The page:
The Kazakh film industry has taken over the industrial town of Temirtau, where it is being used as the backdrop for a trilogy about the country's president, Nursultan Nazarbaev.
The trilogy, titled "The Way Of The Leader," began filming in 2009. The first film, "The Sky Of My Childhood," about Nazarbaev's early life growing up in a yurt, was released in 2011. The second film, "Iron Mountain," is being shot concurrently with the third, "Fire River," and covers the remainder of Nazarbaev's life.
The second film will show a young Nazarbaev arriving from the Komsomol, the Communist youth league, to Temirtau, where he gets a job at the Karaganda metallurgical plant. He is then sent to Dneprodzerzhinsk, in Ukraine, where he works in a factory and qualifies as a blast-furnace operator.
'To Tell A Truth'
In Soviet times, Temirtau, a city of 180,000 in the northern Kazakh Karaganda region, became the center of the republic's steelmaking industry. With rich iron deposits in the surrounding area, the name in Kazakh means "iron mountain." It is also where Nazarbaev met his wife, Sara.
According to the film's director, Rustem Abdrashev, "the film is based on a true story, there is no fantasy, there is no fairy tale." "The information was taken from the people around him. When the script was written, [the president] read it, and approved it," Abdrashev said.
A promotional image for the first film in the series "The Sky Of My Childhood," depicts a young Nazarbaev.
When "The Sky of My Childhood" was released, Abdrashev told journalists that the movie wasn't an attempt to build a cult of personality, which some government critics have alleged, but "an attempt to reassess [the Soviet era], to tell a truth that, to be honest, wasn't very often told at the time."
The filmmakers are shooting at locations around the city, including the Palace of Culture, a power plant, a steel mill, and a tram depot. Advertisements have been placed around the city to attract extras and ask people to donate items and clothes from the 1950s and 1960s.
'For The Homeland'
The source of the film's funding is still a little opaque. A source involved in its production told RFE/RL's Kazakh Service that the budget and funding information for the movie would be released once the films were finished. It is unclear whether either the government directly or Kazakhfilm, the state-run production company that's producing the trilogy, is financing the movies.
If the cash injections are still a little murky, Kazakhstan's film industry is certainly being injected with a dose of official enthusiasm. In March, Nazarbaev called on the country's filmmakers to produce more "patriotic movies."
Nazarbaev criticized foreign films
for being too individualistic and failing to adequately reflect society. He said that they "seldom show the quest for knowledge, genuine friendship, true love, supporting one another, or simply the desire to work for the country, for the homeland."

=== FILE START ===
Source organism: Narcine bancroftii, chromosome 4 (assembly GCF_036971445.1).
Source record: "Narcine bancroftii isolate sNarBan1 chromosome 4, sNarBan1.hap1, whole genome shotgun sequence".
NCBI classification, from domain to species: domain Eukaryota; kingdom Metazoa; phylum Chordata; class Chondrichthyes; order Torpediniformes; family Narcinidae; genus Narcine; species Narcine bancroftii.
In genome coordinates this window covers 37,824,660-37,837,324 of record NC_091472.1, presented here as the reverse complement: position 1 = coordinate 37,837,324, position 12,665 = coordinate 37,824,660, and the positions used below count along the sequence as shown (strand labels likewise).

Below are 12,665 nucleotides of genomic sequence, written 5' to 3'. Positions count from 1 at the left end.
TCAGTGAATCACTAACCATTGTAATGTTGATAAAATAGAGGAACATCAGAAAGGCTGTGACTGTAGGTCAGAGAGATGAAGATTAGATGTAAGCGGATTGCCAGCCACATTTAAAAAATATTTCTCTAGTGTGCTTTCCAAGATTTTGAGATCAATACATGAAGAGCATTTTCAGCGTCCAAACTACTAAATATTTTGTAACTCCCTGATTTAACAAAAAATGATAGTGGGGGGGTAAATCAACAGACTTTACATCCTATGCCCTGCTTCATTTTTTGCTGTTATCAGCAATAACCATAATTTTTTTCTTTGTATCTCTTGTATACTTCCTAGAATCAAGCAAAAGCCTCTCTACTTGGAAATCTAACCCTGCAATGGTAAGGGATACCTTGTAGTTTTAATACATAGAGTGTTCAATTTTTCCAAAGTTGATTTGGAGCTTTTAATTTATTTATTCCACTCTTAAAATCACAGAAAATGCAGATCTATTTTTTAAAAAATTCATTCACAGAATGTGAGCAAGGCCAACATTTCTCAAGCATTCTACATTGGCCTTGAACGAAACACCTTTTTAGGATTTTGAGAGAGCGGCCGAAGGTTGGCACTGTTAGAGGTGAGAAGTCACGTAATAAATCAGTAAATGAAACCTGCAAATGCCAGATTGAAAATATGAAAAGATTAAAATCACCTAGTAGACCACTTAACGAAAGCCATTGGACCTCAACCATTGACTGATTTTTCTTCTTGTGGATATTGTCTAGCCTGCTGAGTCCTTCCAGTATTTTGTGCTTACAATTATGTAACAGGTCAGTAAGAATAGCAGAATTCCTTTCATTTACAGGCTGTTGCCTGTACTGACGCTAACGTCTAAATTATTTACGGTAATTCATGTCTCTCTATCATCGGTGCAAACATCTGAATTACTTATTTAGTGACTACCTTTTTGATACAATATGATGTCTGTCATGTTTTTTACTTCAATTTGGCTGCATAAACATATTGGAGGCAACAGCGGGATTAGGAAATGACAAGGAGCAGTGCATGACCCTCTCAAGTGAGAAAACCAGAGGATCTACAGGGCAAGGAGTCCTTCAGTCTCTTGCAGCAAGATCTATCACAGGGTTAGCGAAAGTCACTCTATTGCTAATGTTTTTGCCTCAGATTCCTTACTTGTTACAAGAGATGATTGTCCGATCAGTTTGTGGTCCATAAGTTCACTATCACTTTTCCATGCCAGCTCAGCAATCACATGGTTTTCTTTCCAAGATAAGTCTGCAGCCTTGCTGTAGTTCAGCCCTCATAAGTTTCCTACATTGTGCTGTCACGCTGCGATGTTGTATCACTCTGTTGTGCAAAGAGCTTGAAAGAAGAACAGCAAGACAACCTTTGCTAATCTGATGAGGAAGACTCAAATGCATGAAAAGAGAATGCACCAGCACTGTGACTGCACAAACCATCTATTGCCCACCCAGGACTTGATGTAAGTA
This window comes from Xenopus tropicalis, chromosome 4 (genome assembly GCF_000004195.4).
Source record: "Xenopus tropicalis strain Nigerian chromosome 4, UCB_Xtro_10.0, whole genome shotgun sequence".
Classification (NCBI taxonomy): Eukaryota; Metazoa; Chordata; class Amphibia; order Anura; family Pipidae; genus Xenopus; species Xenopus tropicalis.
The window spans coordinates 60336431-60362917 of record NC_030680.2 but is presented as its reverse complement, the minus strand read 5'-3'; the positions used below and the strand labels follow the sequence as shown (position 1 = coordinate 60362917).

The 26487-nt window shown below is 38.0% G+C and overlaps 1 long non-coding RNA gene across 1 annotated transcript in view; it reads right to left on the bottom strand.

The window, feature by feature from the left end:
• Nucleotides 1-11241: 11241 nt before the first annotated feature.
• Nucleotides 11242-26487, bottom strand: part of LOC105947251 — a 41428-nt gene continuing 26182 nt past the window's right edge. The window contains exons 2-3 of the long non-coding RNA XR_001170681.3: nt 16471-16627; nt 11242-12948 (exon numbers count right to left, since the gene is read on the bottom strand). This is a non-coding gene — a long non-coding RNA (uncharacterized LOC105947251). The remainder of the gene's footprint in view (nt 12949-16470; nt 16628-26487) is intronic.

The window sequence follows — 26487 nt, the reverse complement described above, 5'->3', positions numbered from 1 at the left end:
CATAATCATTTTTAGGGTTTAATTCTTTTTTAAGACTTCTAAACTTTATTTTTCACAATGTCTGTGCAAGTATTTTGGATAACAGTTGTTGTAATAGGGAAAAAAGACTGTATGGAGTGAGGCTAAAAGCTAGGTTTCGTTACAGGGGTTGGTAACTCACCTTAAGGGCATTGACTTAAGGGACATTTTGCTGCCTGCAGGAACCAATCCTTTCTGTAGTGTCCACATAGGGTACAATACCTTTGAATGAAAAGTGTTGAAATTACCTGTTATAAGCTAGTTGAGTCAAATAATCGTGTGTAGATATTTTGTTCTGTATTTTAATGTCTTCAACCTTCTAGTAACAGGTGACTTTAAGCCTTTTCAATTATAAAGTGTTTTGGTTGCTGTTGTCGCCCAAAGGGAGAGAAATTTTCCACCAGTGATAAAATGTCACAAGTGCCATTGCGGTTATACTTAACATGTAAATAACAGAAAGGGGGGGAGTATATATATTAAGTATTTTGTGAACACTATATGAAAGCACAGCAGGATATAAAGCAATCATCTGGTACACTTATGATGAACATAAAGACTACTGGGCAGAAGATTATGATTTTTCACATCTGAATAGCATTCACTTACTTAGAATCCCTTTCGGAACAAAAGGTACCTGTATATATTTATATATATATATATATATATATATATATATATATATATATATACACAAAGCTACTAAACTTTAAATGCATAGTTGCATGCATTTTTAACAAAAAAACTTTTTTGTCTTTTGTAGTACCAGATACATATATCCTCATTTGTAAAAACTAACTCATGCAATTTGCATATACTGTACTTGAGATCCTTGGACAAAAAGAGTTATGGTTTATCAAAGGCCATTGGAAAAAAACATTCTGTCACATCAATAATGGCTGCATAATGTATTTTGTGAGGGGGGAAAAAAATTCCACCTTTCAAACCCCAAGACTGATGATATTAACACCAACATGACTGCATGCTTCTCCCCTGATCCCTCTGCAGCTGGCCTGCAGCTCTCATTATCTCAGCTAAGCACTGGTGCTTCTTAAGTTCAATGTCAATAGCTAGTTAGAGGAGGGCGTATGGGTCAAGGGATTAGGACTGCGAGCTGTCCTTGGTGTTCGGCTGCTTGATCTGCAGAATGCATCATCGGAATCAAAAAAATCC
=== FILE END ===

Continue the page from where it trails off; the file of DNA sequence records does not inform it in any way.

State-run Kazakhfilm is being used for more than just funding and producing domestically made films for a local audience. It's also promoting films that show the country in a good light on the international stage.
After the huge popularity of Sacha Baron Cohen's "Borat: Cultural Learnings of America to Make Benefit Glorious Nation of Kazakhstan," Kazakh officials, buoyed by oil wealth and hungry for international credibility, have become particularly sensitive to negative portrayals of their country. (A later Baron Cohen film, "The Dictator," disappeared from Kazakh cinemas after two weeks.)
The Kazakh government invested $40 million in "Nomad," a historical epic that was distributed in Kazakh and English, although it bombed at the U.S. box office. Much more successful was "Mongol," a joint production of Kazakhstan, Mongolia, Russia, and Germany, which told the story of the early life of Genghis Khan. That film was critically well-received and a minor financial success internationally.
Come One, Come All
Kazakhfilm is also trying to lure foreign filmmakers to Kazakhstan with cheap production costs. "The Sky of My Childhood" was made with a budget of $3 million, a relative pittance in Hollywood terms.
In an attempt to ape the popularity of American superhero movies, organizers of the Astana International Action Film Festival in May called on Kazakhs to conceptualize and design a Kazakh superhero. There were only two requirements: that the superhero be named after the capital, Astana, and represent the best that Kazakhstan has to offer.
The Nazarbaev trilogy is not the first project to document the life of the country's president. An official biography of Nazarbaev was published earlier this month. Eurasianet reported that the book is being billed by state media as the first attempt to offer "a historical biographical study of the life and activity" that follows "his path from simple rural guy to national leader."
A glowing biography of Nazarbaev, "Nazarbaev and the Making of Kazakhstan: From Communism to Capitalism," was written by Jonathan Aitken, a former British member of parliament who served jail time for lying under oath during a libel trial. That book has been published in English, Kazakh, and Russian.
Reporting by Yelena Veber in Temirtau. Written by Luke Allnutt.